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|Distance: 4.6km||Time: 2.5-3.5 hours||Difficulty: Moderate-Strenuous|
When I think of long and peaceful waterfall hikes in Northern Israel, I think of Nahal Jilaboun.
Nahal Jilaboun may be one of the best off-the-radar water hikes in the Golan. Like many Israeli water hikes, the path weaves its way along a gentle stream between a couple of gorgeous waterfall pools. It feels like a tropical jungle.
But unlike other water hikes in the North, it is not filled with groups of kids or crowds of people – at all. Every time we’ve hiked Nahal Jilaboun, we’ve encountered only a few solo hikers and small groups of teenagers on the trail.
I’m not sure if it’s because of the unassuming entrance to the trail – the path begins past a large open field near some abandoned old houses. Or maybe it’s because of the long climb up at the end.
Whatever the reason, the quiet peace found at Nahal Jilaboun enhances the incredible natural beauty on the trail. From flowering bushes hanging overhead to rainbow waterfalls, this hike has a lot to offer.
Here’s what we saw at Nahal Jilaboun:
Beginnings are Rough
We knew what to expect when we pulled up at the trailhead to Nahal Jilaboun. We’d been there before.
So, we weren’t at all put off when we pulled through a dry yellow field to some graffiti spattered structures. We knew that once we climbed down into the valley below, we would leave this fallow desolation behind.
Down we climbed, past bouncing purple blossoms in golden fields of wild wheat. Pretty soon we could see the twisted jungle and gently flowing stream of Nahal Jilaboun.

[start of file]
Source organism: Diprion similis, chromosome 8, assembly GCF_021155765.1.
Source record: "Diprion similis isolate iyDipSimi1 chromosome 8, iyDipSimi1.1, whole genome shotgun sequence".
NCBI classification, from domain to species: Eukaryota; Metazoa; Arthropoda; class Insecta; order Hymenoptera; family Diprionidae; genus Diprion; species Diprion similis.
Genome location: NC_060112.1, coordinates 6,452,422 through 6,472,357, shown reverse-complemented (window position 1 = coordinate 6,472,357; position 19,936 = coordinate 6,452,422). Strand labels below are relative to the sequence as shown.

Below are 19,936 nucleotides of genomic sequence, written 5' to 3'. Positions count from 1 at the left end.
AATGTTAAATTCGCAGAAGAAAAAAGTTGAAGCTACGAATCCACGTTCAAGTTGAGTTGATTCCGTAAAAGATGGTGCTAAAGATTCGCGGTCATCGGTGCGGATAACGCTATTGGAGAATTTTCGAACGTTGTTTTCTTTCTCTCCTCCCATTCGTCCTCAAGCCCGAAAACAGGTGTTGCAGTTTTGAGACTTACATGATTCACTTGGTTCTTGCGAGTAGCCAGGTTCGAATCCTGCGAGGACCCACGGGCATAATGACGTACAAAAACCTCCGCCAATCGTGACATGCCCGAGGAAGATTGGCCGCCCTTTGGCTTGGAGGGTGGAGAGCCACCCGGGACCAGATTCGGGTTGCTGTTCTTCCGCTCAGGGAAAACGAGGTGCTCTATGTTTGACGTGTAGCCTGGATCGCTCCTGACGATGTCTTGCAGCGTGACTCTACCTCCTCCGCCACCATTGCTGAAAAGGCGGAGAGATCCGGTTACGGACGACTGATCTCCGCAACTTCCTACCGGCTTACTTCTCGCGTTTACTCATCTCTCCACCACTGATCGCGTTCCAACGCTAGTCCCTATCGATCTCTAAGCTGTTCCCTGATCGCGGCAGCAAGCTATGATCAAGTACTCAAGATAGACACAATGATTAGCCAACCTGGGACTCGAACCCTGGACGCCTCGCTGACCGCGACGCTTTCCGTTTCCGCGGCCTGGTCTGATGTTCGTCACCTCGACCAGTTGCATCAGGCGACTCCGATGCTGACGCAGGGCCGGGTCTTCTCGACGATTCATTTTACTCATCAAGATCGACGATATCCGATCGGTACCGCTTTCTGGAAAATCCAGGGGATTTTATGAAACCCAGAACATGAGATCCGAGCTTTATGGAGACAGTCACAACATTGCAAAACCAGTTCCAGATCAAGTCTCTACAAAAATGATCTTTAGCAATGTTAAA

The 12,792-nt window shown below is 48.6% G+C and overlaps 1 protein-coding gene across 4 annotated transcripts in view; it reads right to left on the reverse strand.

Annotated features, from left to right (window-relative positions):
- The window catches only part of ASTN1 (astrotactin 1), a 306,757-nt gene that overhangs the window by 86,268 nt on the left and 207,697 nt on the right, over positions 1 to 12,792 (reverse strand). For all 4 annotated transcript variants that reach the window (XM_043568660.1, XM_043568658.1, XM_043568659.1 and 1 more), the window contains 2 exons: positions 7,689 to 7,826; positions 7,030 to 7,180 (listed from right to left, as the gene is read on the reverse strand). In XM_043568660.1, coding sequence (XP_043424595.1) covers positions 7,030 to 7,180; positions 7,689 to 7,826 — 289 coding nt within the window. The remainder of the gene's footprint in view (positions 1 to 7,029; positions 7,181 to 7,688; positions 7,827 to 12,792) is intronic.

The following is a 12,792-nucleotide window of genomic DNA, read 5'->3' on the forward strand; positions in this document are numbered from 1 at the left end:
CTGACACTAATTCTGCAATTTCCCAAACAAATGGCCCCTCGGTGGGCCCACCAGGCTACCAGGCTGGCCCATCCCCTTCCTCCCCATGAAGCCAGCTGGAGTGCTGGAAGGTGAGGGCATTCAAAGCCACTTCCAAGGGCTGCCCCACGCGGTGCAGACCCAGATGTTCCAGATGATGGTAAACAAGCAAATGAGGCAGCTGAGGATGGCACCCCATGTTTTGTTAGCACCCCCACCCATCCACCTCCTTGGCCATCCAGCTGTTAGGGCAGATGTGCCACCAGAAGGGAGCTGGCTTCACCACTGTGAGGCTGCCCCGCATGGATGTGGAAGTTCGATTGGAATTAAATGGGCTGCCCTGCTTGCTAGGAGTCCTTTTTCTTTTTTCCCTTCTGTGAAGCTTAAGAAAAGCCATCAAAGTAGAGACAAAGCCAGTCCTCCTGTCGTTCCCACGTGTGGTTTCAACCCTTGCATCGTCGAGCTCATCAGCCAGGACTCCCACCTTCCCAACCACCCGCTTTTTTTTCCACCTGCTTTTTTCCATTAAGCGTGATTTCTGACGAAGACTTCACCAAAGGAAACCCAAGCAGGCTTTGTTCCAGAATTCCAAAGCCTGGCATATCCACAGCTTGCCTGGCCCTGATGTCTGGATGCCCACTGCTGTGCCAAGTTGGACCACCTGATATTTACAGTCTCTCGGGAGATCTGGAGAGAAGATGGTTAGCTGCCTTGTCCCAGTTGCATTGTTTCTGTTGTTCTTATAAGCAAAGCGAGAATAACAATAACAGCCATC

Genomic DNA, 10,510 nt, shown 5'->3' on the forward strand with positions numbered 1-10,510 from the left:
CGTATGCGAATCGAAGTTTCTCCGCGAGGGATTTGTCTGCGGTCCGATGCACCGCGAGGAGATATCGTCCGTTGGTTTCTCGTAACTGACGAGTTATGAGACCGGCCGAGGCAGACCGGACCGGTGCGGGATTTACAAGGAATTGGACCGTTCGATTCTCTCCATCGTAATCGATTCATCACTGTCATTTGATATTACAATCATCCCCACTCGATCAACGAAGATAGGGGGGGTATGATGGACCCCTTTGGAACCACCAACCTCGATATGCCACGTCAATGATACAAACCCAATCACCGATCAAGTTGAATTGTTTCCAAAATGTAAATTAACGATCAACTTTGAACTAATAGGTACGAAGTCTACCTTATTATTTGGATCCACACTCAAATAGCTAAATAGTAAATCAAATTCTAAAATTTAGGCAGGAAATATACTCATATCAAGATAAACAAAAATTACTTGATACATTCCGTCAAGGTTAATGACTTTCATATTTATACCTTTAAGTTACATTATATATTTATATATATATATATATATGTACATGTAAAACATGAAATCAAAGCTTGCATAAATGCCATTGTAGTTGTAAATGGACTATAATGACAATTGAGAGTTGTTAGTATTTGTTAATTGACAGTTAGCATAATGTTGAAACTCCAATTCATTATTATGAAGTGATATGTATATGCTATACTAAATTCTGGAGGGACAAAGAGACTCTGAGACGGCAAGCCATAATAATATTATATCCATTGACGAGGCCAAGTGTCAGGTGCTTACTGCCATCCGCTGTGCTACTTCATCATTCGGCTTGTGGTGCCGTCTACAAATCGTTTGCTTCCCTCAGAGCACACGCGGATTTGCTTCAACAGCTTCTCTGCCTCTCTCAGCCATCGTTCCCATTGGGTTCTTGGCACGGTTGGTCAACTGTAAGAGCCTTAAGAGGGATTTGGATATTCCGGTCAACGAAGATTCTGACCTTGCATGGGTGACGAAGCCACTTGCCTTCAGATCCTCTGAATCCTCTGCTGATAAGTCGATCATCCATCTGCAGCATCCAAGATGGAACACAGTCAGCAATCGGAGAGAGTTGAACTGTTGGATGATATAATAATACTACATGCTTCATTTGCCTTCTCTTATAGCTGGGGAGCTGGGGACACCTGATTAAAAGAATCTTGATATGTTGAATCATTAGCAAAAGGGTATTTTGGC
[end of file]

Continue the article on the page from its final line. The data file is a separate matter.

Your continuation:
We were only too eager to get our feet wet, so we climbed right through the water and followed the red path to the other side.
Birds and the Bees at Devora Waterfall
After a short walk, we could see and hear the first waterfall down below. We climbed down the rocks a bit towards the fall (using hand holds placed into the side of the canyon).
In the distance, we could see a tall stream of whitewater cascading down past summer wildflowers. The falls spilled into a large and inviting pool below. We continued the climb down over the rocks towards the water.
The first thing I noticed as I approached the pool was a mini waterfall off to the side. I tried to get in closer, and stumbled upon a swarming nest of bees, making their home in a rock near the stream.
Rather than disturb them, we sat down at the main pool and put our feet in the water. The effervescent waterfall crashed down in the distance. And the walls all around creeped with ivy and other climbing vines.
We were only at the beginning of our hike, so we didn’t spend a long time at this pool. Up we climbed back onto the red trail.
One with Nature
What struck me about Nahal Jilaboun this time around was that the scenery was so interesting and varied. There was so much to see along the way.
Fallen trees turned into fun log bridges, useful for crossing water that we were actually happy to splash through. Pink petals fluttered down from the tall bushes up above. And the stream flowed merrily at our feet as we walked, creating whitewater pools in some places.
There were birds. And reptiles (nothing dangerous, don’t worry!). One lizard sat posing on a rock. A large blue crab waited patiently for me to take its picture.
We made our way forward through the stream, climbing over rocks and getting our feet wet as we walked.
This part of the walk made up the bulk of the Nahal Jilaboun Trail. Sometimes we were crossing through water under a tangle of trees. And other times we emerged out into the open, for a climb up onto a rock and a view of the canyon all around.